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Pope Francis meets with the needy at Palazzo Migliori
Pope Francis meets with the needy at Palazzo Migliori
Domenico Agasso, Jr.

VATICAN CITY — While several Vatican buildings are embroiled in scandal, a few meters away from the colonnade of St. Peter's Square the "Palazzo Migliori" is becoming a symbol of goodness and generosity. Pope Francis has effectively "donated" it to the poor. Various entrepreneurs were interested in acquiring it and transforming it into a five-star hotel, but instead it has been transformed into a dormitory for the "invisibles of the night," the homeless who find refuge by wrapping themselves in wool blankets or cardboard boxes.

"We've restored dignity to the destitute through beauty," said Cardinal Konrad Krajewski, who oversees the Vatican's office of Pontifical charity.

La Stampa met with the Cardinal at 4 p.m. on a recent sunny day at the structure at 28 Largo di Alicorni, an 18th-Century abode bearing the name of the family who lived in it until the 1930s, before offering it to the Holy See. And herein is the beauty Cardinal Krajewski was talking about. "The place where we help the destitute" should be, he says: "simple and beautiful. We can almost call it ‘luxurious.""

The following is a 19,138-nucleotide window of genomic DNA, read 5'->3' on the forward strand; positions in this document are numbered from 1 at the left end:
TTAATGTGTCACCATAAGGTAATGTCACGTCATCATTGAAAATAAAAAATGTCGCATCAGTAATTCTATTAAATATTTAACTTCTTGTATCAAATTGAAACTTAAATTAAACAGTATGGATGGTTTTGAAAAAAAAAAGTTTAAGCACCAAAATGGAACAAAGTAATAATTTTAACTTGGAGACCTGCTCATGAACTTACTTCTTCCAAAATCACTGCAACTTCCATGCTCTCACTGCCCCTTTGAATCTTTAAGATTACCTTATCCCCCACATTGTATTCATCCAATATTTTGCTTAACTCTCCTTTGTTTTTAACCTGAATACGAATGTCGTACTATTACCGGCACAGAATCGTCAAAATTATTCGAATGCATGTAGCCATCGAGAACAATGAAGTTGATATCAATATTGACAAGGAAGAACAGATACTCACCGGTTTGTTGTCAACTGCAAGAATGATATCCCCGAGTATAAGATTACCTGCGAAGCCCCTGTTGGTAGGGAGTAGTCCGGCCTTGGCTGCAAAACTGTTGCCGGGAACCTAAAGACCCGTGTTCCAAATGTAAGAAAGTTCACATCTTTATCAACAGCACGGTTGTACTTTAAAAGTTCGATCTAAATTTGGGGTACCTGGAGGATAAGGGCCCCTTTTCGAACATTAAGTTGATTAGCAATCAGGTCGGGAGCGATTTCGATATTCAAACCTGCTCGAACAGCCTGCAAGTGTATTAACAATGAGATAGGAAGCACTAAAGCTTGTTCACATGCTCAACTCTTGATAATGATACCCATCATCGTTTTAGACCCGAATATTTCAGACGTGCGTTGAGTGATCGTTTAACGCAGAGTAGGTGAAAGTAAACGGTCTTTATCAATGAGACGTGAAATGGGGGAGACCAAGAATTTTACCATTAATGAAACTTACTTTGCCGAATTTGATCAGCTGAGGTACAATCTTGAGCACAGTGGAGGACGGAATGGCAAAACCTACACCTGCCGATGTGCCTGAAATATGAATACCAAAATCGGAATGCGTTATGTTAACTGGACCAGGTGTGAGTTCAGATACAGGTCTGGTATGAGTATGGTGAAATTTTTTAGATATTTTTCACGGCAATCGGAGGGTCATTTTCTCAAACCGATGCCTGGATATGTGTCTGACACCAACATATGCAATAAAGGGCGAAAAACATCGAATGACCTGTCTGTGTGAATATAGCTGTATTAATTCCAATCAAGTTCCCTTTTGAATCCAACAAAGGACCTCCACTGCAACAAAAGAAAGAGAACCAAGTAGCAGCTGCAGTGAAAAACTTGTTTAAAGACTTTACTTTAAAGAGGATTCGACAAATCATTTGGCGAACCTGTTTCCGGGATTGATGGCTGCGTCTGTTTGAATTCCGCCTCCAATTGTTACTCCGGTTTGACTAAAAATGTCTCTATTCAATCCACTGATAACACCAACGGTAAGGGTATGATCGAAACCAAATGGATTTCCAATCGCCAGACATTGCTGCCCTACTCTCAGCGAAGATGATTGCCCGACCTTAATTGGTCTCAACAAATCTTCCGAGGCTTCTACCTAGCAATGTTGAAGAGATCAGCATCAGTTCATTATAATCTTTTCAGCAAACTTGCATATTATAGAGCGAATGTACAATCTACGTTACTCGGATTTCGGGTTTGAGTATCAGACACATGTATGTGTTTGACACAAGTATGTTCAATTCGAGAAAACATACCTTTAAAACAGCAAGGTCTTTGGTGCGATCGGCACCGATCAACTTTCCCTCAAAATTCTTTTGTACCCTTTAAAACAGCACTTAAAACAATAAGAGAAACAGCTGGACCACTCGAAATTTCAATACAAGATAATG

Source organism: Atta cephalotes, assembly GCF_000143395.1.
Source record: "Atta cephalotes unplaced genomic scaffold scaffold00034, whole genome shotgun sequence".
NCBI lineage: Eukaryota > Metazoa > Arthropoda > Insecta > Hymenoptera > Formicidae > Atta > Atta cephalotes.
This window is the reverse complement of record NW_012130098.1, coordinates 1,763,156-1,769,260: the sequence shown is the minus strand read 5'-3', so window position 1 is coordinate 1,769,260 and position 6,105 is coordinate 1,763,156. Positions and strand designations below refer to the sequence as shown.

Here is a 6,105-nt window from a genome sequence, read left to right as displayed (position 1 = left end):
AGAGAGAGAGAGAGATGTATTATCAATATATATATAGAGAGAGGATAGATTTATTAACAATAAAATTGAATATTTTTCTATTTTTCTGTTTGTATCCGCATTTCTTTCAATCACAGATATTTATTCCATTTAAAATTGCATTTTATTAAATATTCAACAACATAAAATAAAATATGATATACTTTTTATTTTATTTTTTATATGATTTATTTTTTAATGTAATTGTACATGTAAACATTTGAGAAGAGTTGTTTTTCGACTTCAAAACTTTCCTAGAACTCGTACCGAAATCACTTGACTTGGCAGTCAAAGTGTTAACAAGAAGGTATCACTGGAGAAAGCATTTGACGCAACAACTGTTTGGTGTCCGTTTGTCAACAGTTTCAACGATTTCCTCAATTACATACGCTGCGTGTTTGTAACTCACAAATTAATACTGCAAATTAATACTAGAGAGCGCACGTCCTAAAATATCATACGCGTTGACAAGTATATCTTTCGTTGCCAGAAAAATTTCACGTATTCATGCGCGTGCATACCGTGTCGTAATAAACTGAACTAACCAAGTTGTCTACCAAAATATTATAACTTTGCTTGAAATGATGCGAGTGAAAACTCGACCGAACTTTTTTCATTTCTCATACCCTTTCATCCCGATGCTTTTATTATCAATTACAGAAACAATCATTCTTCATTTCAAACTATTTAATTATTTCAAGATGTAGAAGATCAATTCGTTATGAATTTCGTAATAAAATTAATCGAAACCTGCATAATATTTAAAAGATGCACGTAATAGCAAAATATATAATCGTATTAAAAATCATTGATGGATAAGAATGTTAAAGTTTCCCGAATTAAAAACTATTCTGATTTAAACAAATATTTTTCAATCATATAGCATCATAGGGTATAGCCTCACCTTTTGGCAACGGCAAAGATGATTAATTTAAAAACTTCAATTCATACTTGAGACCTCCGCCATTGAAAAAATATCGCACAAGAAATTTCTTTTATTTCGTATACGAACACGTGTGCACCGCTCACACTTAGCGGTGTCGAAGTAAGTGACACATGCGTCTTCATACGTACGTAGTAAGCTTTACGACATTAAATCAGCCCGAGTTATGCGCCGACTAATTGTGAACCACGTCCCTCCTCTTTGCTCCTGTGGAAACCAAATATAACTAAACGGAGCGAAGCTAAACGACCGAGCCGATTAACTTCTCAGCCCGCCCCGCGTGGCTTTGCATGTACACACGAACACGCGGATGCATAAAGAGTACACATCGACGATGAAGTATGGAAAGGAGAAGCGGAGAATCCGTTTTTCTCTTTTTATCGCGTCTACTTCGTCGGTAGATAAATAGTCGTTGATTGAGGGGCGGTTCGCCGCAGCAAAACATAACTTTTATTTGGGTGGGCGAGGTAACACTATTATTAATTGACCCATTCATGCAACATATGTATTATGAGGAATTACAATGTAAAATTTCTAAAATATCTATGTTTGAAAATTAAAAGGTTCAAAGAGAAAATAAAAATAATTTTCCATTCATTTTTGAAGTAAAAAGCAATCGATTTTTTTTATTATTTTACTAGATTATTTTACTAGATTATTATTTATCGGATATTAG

Those in need are shown to the first floor. There are desks, armchairs and a T.V. available for use. There's also a computer room, where they can use Skype to see and talk with their far-away families. Under the frescoed vaults, the crenelated ceilings, and Art Deco stucco, walking along the marble floor, those who might just need a chat or a shoulder to cry on will discover the human warmth they may have been missing for so long.

We want to give the needy the best that we have. That is the Gospel.

On the walls hang paintings and works donated by Pope Francis, including the portrait depicting him greeting the poor on the Greek island of Lesbos. And for those who want to pray, there is an ornate chapel.

"When I entered the first time I thought it was a joke," said Giuseppe, 47, who is divorced, unemployed and homeless. "So I asked the volunteers, ‘Why are you offering a place like this to us, who live on the street?" Giuseppe reflects the typical profile of those who knock on the door of Palazzo Migliori: Italians between 30 and 50 years old, often separated and unemployed. Many do have a home, but with the gas or electricity cut off due to unpaid bills.